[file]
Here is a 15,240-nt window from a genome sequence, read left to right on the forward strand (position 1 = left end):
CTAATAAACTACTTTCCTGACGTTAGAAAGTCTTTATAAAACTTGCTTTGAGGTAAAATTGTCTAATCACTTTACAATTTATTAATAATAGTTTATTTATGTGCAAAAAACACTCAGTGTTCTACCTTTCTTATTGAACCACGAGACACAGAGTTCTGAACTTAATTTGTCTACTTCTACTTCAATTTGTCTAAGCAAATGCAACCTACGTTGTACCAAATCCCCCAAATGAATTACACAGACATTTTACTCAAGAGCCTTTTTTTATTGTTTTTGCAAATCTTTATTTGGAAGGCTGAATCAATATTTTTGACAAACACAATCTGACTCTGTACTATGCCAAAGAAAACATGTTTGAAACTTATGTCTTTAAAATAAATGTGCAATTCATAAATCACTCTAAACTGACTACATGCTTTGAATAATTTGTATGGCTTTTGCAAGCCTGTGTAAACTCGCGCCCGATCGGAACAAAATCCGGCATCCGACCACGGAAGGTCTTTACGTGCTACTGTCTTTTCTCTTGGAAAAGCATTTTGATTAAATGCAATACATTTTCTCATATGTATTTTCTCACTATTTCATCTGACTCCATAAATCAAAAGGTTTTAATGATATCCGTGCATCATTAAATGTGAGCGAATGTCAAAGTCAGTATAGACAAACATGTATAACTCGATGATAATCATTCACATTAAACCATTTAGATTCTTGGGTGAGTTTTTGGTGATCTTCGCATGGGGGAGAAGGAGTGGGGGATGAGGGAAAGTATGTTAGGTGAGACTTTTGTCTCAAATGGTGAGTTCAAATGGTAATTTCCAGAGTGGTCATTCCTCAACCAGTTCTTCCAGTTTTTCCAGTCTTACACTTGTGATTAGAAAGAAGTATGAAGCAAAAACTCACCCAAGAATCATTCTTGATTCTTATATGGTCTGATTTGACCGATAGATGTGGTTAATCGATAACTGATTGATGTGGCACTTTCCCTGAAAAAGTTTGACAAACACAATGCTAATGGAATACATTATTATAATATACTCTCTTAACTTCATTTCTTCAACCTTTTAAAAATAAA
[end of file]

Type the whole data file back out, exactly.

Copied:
Here is a 15,240-nt window from a genome sequence, read left to right on the forward strand (position 1 = left end):
CTAATAAACTACTTTCCTGACGTTAGAAAGTCTTTATAAAACTTGCTTTGAGGTAAAATTGTCTAATCACTTTACAATTTATTAATAATAGTTTATTTATGTGCAAAAAACACTCAGTGTTCTACCTTTCTTATTGAACCACGAGACACAGAGTTCTGAACTTAATTTGTCTACTTCTACTTCAATTTGTCTAAGCAAATGCAACCTACGTTGTACCAAATCCCCCAAATGAATTACACAGACATTTTACTCAAGAGCCTTTTTTTATTGTTTTTGCAAATCTTTATTTGGAAGGCTGAATCAATATTTTTGACAAACACAATCTGACTCTGTACTATGCCAAAGAAAACATGTTTGAAACTTATGTCTTTAAAATAAATGTGCAATTCATAAATCACTCTAAACTGACTACATGCTTTGAATAATTTGTATGGCTTTTGCAAGCCTGTGTAAACTCGCGCCCGATCGGAACAAAATCCGGCATCCGACCACGGAAGGTCTTTACGTGCTACTGTCTTTTCTCTTGGAAAAGCATTTTGATTAAATGCAATACATTTTCTCATATGTATTTTCTCACTATTTCATCTGACTCCATAAATCAAAAGGTTTTAATGATATCCGTGCATCATTAAATGTGAGCGAATGTCAAAGTCAGTATAGACAAACATGTATAACTCGATGATAATCATTCACATTAAACCATTTAGATTCTTGGGTGAGTTTTTGGTGATCTTCGCATGGGGGAGAAGGAGTGGGGGATGAGGGAAAGTATGTTAGGTGAGACTTTTGTCTCAAATGGTGAGTTCAAATGGTAATTTCCAGAGTGGTCATTCCTCAACCAGTTCTTCCAGTTTTTCCAGTCTTACACTTGTGATTAGAAAGAAGTATGAAGCAAAAACTCACCCAAGAATCATTCTTGATTCTTATATGGTCTGATTTGACCGATAGATGTGGTTAATCGATAACTGATTGATGTGGCACTTTCCCTGAAAAAGTTTGACAAACACAATGCTAATGGAATACATTATTATAATATACTCTCTTAACTTCATTTCTTCAACCTTTTAAAAATAAA